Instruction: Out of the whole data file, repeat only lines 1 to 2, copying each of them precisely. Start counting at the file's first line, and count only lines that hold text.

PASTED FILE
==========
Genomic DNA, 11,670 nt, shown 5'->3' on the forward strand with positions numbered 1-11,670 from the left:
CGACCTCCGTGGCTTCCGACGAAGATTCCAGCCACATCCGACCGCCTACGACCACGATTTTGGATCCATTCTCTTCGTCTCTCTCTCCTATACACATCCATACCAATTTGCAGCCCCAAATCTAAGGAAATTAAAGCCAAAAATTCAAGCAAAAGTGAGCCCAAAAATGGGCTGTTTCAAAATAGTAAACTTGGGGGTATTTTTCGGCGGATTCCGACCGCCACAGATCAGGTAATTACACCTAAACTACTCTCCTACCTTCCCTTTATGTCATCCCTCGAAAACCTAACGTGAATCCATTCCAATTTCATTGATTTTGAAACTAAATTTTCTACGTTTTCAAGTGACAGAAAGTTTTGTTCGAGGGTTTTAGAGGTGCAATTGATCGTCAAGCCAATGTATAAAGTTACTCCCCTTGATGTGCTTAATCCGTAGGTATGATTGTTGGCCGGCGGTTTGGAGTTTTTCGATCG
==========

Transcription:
Genomic DNA, 11,670 nt, shown 5'->3' on the forward strand with positions numbered 1-11,670 from the left:
CGACCTCCGTGGCTTCCGACGAAGATTCCAGCCACATCCGACCGCCTACGACCACGATTTTGGATCCATTCTCTTCGTCTCTCTCTCCTATACACATCCATACCAATTTGCAGCCCCAAATCTAAGGAAATTAAAGCCAAAAATTCAAGCAAAAGTGAGCCCAAAAATGGGCTGTTTCAAAATAGTAAACTTGGGGGTATTTTTCGGCGGATTCCGACCGCCACAGATCAGGTAATTACACCTAAACTACTCTCCTACCTTCCCTTTATGTCATCCCTCGAAAACCTAACGTGAATCCATTCCAATTTCATTGATTTTGAAACTAAATTTTCTACGTTTTCAAGTGACAGAAAGTTTTGTTCGAGGGTTTTAGAGGTGCAATTGATCGTCAAGCCAATGTATAAAGTTACTCCCCTTGATGTGCTTAATCCGTAGGTATGATTGTTGGCCGGCGGTTTGGAGTTTTTCGATCG